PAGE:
Tue, 31 Oct 1995 16:19:10 GMT

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[7 earlier articles] |

Re: Regular Expressions Martin.Ward@durham.ac.uk (Martin Ward) (2004-10-17) |

Re: Regular Expressions choksheak@yahoo.com (ChokSheak Lau) (2004-10-21) |

Re: regular expressions wendt@CS.ColoState.EDU (1993-03-22) |

Regular Expressions rafae1@hp.fciencias.unam.mx (trejo ortiz alejandro augusto) (1995-10-16) |

Re: Regular Expressions mnp@compass-da.com (Mitchell Perilstein) (1995-10-23) |

Re: Regular Expressions cgh@cs.rice.edu (1995-10-29) |

Re: Regular Expressions odunlain@maths.tcd.ie (Colm O'Dunlaing) (1995-10-31) |

Re: Regular Expressions natasha@softlab.ece.ntua.gr (1995-11-03) |

Re: Regular Expressions sjmccaug@prairienet.org (1995-11-28) |

Re: Regular Expressions jmccarty@spdmail.spd.dsccc.com (1995-11-29) |

Newsgroups: | comp.compilers |

From: | Colm O'Dunlaing <odunlain@maths.tcd.ie> |

Keywords: | DFA, theory |

Organization: | Dept. of Maths, Trinity College, Dublin, Ireland. |

References: | 95-10-087 |

Date: | Tue, 31 Oct 1995 16:19:10 GMT |

1) Is there a canonical form for regular expressions(over a finite alphabet)?

Yes, sort of. Convert a given regular expression R to a

nondeterministic finite automaton N, then convert N to a

determininistic finite automaton D, then apply minimisation to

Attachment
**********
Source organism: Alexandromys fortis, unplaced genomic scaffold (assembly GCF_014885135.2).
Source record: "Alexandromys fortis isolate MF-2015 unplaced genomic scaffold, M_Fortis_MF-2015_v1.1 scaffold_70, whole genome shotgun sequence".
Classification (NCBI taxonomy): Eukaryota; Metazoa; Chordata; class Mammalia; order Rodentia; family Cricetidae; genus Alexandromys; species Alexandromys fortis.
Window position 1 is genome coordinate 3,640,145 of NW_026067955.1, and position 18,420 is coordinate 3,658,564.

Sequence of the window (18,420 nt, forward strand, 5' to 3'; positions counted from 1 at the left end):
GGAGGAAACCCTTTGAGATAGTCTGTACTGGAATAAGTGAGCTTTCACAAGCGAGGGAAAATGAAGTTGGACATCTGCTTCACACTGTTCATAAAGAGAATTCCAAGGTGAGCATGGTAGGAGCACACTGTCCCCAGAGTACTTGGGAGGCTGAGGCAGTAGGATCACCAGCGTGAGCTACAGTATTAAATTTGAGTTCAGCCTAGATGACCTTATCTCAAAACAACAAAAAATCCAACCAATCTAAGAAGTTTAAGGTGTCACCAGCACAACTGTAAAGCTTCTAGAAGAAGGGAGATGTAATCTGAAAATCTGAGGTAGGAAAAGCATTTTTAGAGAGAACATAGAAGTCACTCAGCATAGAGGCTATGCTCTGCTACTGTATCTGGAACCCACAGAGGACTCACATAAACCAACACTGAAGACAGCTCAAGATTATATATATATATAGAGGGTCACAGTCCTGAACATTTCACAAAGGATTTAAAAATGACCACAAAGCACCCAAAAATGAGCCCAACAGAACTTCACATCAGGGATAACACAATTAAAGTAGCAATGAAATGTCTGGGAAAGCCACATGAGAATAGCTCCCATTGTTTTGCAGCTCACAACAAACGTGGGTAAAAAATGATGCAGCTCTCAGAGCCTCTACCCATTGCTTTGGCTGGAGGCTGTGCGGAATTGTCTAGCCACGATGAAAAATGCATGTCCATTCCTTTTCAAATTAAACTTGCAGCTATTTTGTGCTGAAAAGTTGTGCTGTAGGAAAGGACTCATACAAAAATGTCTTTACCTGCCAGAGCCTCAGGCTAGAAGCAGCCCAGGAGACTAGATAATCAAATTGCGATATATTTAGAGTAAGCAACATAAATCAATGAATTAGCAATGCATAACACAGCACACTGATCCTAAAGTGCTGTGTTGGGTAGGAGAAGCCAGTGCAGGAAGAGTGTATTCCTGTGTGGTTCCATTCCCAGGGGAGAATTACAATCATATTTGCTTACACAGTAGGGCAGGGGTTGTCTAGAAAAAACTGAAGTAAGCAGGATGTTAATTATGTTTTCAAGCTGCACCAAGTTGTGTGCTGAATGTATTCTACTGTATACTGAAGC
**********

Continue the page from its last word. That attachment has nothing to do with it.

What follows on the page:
D to construct a minimal d.f.a. M. The automaton M is unique

for the regular set it accepts, so M can be taken as a canonical

form for the regular expression (I wouldn't bother about converting

M back to a regular expression).

Conversion from N to D may increase the number of states

exponentially. So the canonical form could be very

large. It is almost certain that any other choice of

canonical form could also be very large, since the

problem: Are R and S equivalent? (where R and S are

regular expressions) is PSPACE complete.

See

'Introduction to automata theory, languages, and computation,'

by Hopcroft and Ullman.

3) An ambiguous grammar for regular expressions over the alphabet {a, b}is the

following:

R::=RR | R + R | R* | (R) |a|b

The question is: How can I state an unambiguous grammar for regular

expressions?

(You probably need two more symbols \emptyset and \lambda

for the empty set and the empty string. However...)

I think, but am not absolutely certain, that the following

grammar will work. Implicitly, it prioritises operators

in the order * > concatenation > +, and orders evaluation

from right to left (I think).

A::= (R)|a|b

B::=A*|B*

C::=AR|BR

D::=A+R|B+R|C+R

R::=A|B|C|D

Yours, Colm O Dunlaing (Trinity College, Dublin, Ireland)

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